Get our free newsletter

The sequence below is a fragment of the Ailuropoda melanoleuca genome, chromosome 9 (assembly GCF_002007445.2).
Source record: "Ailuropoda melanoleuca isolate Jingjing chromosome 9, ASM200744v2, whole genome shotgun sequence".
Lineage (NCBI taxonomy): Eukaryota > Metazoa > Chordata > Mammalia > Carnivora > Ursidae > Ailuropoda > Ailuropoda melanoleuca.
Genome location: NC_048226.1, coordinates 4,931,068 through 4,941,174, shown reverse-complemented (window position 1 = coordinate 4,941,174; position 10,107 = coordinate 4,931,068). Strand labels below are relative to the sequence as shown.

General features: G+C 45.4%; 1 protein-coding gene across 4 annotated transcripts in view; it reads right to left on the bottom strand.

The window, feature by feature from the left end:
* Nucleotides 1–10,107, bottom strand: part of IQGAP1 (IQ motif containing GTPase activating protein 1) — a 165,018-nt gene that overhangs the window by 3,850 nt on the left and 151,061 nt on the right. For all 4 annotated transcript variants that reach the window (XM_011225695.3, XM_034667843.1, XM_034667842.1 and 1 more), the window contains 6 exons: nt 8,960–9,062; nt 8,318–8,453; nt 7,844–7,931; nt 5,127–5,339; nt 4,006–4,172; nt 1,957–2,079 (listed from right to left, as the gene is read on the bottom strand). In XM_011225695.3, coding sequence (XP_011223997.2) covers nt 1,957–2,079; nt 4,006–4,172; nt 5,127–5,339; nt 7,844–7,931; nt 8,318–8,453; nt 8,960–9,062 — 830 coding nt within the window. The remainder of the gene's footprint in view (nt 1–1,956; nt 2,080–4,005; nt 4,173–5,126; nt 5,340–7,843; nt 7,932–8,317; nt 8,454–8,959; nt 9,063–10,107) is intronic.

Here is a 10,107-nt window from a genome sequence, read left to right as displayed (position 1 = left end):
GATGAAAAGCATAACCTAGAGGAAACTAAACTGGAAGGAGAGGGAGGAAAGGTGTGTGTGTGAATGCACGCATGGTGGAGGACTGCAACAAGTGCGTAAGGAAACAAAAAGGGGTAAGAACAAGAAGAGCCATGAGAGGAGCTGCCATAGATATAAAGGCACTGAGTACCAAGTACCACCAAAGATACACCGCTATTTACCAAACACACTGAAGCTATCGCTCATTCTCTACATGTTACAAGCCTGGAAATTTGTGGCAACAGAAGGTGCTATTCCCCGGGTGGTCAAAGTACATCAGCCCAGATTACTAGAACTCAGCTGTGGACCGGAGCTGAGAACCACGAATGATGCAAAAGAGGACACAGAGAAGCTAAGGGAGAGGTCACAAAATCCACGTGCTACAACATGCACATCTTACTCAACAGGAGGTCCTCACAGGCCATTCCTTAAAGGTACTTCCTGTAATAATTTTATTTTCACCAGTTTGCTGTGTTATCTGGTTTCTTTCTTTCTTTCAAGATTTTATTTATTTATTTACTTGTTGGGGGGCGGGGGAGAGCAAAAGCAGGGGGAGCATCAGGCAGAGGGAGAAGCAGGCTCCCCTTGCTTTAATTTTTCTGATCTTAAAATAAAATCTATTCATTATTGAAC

Watch her body: It’s as eloquent as anything she says. And considering the powerful poetry in her words, that’s saying something. Dael Orlandersmith, the gifted monologist and playwright who gave us the linguistic fireworks of Yellowman, stands solo on the Studio Theatre stage, inhabiting the bodies of a junkie poet slinging defiant and desperate rhymes, an aging Holocaust survivor retailing memories of Lady Day, a dyspeptic Harlem sexagenarian trying to get his Nina Simone on in the Village—and for every individual she conjures there’s not just an electric phrase that pops in the night but also a physical signifier shaping an indelible sense of character. Nothing showy, nothing big— just something distinct and memorable: a hooded, drug-dulled glance and a self-conscious belly-scratch for a subway panhandler, for instance, or a shoulders-broadened territoriality for a stoop-sitting girl-watcher—”It’s my block,” the stance says, “and if you’re gonna walk down it that way, I’m not gonna pretend not to check you out.” It’s an essential tool for any serious solo performer, this brand of bodily specificity, and Orlandersmith wields it with an old master’s easy offhandedness, a looseness that takes untold work to achieve. Striking, too, are the stories it serves—the rhythms inevitable, the characters thoroughly embedded in the fabric of a neighborhood but eternally on its margins. The whole, now: That’s less shapely than its parts. Stoop Stories starts on those front-porch steps (handsomely rendered by Luciana Stecconi), and though it lingers there a while, it wanders off soon enough—to that Uptown dive where a damaged jazz diva and a lonely Polish Jew once made common cause, to that downtown-bound subway car, to the sidewalks of the east side and the streets of the Village. And as it moves—moodily, between memory and the present, through a city its creator clearly feels in her bones—the show begins to feel like its own skeleton isn’t quite fully formed; Orlandersmith herself could presumably tell you why she’s chosen “stoop stories” as a framing metaphor for a loosely organized evening of New York portraits, but I’m not certain I could. Here’s the thing, though: The portraits themselves are so loving that I’m not entirely sure I mind.